The concepts of time and space are very important for understanding the function of phenomena in the natural world. Time is important to Physical Geographers because the spatial patterns they study can often only be explained in historic terms. The measurement of time is not absolute. Time is perceived by humans in a relative fashion by using human created units of measurement. Examples of human created units of time are the measurement of seconds, minutes, hours, and days.
Geographers generally conceptualize two types of space. Concrete space represents the real world or environment. Abstract space models reality in a way that distills much of the spatial information contained in the real world. Maps are an excellent example of abstract space. Finally, like time, space is also perceived by humans in a relative fashion by using human created units of measurement.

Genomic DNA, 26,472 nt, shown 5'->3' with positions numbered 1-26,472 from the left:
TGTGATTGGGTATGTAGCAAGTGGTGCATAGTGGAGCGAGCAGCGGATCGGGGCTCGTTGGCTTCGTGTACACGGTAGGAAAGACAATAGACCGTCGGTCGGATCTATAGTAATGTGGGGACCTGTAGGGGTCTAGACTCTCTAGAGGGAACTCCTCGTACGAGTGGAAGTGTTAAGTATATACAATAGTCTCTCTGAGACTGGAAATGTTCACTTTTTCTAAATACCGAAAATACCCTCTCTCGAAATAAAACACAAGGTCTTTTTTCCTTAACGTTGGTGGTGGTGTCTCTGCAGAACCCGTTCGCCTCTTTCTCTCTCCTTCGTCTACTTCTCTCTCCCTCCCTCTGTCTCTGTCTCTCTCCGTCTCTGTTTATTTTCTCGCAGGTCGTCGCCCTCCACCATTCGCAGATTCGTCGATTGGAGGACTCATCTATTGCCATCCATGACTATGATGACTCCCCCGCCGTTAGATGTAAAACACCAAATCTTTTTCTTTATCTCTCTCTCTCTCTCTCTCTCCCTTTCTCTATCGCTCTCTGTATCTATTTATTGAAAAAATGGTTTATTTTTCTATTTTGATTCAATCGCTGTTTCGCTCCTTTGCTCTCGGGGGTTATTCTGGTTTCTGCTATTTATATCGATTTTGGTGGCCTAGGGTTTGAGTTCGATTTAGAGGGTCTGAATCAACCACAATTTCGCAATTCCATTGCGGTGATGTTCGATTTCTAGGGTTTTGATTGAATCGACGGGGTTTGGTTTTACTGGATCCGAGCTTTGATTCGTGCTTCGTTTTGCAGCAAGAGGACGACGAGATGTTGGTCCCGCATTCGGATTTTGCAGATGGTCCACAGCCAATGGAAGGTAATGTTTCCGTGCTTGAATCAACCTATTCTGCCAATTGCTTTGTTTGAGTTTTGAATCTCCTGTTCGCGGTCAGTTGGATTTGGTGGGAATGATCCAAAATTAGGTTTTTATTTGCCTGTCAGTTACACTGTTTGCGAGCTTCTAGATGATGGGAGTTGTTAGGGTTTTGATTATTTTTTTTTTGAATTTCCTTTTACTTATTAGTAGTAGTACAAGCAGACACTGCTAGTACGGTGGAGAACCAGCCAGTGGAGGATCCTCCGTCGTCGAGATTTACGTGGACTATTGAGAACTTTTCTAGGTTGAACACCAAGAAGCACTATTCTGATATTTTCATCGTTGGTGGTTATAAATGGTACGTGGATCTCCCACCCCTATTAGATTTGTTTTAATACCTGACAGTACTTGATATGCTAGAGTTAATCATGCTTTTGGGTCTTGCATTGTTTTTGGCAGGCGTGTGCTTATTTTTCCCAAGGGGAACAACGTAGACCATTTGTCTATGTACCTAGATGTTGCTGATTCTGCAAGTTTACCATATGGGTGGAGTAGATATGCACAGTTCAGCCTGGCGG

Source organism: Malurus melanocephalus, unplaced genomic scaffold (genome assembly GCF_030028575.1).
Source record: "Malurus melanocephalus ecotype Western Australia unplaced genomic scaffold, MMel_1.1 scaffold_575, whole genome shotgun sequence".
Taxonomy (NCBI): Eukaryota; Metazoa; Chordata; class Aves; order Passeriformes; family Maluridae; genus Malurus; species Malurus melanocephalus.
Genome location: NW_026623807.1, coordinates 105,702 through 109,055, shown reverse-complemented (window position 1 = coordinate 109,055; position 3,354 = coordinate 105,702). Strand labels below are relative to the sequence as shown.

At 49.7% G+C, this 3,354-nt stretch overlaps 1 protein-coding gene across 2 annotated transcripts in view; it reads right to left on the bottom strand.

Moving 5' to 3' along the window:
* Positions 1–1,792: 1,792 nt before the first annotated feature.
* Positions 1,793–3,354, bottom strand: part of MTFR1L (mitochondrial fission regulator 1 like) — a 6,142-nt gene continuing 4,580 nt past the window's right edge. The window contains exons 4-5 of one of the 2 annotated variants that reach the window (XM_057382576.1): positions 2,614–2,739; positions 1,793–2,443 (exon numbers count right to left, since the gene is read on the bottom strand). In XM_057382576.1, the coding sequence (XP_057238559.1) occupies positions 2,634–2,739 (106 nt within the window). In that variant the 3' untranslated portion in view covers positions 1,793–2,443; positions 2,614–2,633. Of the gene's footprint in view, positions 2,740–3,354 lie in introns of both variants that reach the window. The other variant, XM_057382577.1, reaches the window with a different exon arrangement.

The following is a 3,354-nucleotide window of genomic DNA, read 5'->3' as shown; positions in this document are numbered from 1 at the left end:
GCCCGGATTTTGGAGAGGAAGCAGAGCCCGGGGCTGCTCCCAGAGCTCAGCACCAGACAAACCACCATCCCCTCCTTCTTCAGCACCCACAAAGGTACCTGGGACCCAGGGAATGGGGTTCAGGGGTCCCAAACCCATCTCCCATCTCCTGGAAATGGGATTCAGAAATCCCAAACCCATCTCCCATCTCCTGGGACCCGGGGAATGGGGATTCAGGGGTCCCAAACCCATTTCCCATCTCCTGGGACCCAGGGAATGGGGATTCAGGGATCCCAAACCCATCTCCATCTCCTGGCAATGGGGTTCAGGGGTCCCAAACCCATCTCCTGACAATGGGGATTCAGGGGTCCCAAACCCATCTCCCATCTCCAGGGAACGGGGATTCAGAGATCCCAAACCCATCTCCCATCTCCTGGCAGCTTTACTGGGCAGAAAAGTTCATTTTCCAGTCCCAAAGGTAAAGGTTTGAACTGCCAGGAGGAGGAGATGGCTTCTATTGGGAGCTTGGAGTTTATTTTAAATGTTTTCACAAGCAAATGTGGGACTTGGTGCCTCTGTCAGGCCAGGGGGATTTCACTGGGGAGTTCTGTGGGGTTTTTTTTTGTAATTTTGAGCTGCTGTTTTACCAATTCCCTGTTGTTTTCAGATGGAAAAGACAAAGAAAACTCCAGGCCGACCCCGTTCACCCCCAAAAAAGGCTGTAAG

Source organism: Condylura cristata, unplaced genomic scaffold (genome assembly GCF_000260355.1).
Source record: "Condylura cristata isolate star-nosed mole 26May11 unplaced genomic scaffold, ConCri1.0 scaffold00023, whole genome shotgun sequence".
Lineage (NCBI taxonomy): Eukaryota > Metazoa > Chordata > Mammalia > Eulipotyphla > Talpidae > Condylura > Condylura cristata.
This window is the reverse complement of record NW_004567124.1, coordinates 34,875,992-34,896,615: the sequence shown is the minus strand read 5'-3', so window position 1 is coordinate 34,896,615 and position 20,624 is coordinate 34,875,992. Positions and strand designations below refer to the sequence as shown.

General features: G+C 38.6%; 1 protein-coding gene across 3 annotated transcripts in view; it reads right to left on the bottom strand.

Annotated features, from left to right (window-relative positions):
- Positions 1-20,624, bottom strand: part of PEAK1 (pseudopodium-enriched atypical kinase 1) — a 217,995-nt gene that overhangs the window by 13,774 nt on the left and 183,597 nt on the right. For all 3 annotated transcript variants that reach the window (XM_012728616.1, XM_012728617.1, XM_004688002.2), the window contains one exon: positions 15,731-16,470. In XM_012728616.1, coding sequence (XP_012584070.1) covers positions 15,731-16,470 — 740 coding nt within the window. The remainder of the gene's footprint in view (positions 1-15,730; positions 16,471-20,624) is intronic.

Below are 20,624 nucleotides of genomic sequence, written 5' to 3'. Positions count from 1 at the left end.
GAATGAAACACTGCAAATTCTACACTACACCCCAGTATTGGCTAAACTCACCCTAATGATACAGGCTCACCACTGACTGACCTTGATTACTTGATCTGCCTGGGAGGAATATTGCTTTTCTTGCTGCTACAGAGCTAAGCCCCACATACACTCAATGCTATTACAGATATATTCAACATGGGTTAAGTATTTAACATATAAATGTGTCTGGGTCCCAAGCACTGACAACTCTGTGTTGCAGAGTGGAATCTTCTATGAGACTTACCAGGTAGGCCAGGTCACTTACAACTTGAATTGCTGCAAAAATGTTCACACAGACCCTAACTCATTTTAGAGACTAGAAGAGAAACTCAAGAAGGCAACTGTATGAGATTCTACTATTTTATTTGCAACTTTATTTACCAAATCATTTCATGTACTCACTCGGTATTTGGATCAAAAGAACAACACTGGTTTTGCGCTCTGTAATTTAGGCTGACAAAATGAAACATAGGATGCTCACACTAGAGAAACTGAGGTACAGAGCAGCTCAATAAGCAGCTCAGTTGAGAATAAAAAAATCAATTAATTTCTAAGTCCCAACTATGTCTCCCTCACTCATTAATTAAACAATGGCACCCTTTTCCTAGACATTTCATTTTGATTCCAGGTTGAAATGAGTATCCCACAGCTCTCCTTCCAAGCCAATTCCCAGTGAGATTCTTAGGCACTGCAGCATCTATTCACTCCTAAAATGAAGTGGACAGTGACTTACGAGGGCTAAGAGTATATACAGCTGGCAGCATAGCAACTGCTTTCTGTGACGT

Both time and space are variable in terms of scale. As such, researchers of natural phenomena must investigate their subjects in the appropriate temporal and/or spatial scales. For example, an investigator studying a forest ecosystem will have to deal with completely different scales of time and space when compared to a researcher examining soil bacteria. The trees that make up a forest generally occupy large tracts of land. For example, the boreal forest occupies millions of hectares in Northern Canada and Eurasia. Temporally, these trees have life spans that can be as long as several hundred years. On the other hand, soil bacteria occupy much smaller spatial areas and have life spans that can be measured in hours and days.